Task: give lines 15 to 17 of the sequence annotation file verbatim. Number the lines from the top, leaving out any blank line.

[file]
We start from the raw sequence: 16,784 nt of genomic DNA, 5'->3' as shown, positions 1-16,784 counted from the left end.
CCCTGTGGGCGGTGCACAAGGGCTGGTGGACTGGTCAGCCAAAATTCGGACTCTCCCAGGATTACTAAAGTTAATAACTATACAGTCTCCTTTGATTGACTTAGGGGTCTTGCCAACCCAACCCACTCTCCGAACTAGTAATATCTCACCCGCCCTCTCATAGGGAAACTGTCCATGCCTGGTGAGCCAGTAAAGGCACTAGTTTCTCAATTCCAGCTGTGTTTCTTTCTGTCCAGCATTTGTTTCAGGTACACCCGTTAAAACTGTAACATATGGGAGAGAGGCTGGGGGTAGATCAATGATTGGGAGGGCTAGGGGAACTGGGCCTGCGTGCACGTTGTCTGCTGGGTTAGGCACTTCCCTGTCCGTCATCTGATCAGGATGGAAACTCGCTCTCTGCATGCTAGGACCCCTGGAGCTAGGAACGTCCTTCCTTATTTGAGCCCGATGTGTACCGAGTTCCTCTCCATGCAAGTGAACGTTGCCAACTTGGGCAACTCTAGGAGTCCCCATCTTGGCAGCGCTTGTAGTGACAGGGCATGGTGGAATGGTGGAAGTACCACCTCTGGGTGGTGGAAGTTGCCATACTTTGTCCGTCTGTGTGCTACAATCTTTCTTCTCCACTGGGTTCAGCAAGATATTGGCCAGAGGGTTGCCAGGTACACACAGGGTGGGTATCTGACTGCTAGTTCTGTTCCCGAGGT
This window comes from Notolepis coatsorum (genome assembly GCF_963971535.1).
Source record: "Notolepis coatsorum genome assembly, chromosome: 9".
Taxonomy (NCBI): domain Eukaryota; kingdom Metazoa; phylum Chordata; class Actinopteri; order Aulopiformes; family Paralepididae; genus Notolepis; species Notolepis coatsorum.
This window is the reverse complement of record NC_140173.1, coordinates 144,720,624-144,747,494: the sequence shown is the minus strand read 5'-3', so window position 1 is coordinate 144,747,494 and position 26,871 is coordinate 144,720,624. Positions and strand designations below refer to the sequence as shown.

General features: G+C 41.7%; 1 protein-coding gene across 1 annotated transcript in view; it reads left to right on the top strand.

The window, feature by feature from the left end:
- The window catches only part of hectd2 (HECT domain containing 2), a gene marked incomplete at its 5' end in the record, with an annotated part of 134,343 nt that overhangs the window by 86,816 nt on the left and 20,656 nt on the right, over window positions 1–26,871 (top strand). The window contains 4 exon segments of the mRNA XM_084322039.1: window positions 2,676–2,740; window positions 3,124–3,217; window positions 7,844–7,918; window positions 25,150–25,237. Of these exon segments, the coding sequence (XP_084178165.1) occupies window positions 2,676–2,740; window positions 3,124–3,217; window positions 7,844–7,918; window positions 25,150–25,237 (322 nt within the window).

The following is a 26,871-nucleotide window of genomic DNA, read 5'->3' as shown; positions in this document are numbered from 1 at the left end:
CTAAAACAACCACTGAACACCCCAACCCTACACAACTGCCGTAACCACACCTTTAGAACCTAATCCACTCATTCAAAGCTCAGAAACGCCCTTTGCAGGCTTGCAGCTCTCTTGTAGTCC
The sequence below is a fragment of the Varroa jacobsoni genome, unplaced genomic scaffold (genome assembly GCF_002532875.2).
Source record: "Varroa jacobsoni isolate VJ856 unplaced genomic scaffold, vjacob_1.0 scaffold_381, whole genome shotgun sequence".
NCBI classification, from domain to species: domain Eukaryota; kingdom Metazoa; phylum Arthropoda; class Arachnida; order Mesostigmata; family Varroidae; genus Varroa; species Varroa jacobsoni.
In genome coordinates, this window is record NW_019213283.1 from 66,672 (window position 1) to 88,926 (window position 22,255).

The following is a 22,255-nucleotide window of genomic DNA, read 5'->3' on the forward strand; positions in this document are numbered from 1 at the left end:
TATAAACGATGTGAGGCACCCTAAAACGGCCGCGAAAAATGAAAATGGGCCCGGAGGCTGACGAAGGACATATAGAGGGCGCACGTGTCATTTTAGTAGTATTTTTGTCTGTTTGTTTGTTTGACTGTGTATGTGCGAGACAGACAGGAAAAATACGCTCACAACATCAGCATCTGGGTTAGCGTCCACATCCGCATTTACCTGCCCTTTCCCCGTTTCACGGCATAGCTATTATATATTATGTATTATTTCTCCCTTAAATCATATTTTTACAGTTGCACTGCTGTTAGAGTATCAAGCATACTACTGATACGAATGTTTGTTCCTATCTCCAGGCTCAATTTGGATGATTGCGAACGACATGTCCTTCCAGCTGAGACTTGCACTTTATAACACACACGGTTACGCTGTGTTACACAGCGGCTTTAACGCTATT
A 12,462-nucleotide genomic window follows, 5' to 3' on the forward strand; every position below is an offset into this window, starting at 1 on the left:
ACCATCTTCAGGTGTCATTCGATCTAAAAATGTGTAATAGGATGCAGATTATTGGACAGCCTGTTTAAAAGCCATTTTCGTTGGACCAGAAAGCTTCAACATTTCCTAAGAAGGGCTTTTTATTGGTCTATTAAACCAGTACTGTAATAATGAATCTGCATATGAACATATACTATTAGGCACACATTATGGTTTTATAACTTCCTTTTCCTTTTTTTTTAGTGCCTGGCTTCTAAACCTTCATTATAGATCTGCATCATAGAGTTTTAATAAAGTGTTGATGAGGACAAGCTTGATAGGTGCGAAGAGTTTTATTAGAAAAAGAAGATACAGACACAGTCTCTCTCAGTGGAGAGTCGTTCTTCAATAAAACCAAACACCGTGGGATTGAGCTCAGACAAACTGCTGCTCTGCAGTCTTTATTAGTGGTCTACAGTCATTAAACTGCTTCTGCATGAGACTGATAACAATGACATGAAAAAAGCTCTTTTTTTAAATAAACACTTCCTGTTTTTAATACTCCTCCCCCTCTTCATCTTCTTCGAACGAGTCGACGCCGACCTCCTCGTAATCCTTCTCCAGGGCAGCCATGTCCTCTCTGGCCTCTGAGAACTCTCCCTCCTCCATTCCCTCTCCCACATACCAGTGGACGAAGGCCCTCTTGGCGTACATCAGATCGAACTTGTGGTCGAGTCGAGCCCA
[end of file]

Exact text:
In genome coordinates, this window is record NW_019213283.1 from 66,672 (window position 1) to 88,926 (window position 22,255).

The following is a 22,255-nucleotide window of genomic DNA, read 5'->3' on the forward strand; positions in this document are numbered from 1 at the left end:
TATAAACGATGTGAGGCACCCTAAAACGGCCGCGAAAAATGAAAATGGGCCCGGAGGCTGACGAAGGACATATAGAGGGCGCACGTGTCATTTTAGTAGTATTTTTGTCTGTTTGTTTGTTTGACTGTGTATGTGCGAGACAGACAGGAAAAATACGCTCACAACATCAGCATCTGGGTTAGCGTCCACATCCGCATTTACCTGCCCTTTCCCCGTTTCACGGCATAGCTATTATATATTATGTATTATTTCTCCCTTAAATCATATTTTTACAGTTGCACTGCTGTTAGAGTATCAAGCATACTACTGATACGAATGTTTGTTCCTATCTCCAGGCTCAATTTGGATGATTGCGAACGACATGTCCTTCCAGCTGAGACTTGCACTTTATAACACACACGGTTACGCTGTGTTACACAGCGGCTTTAACGCTATT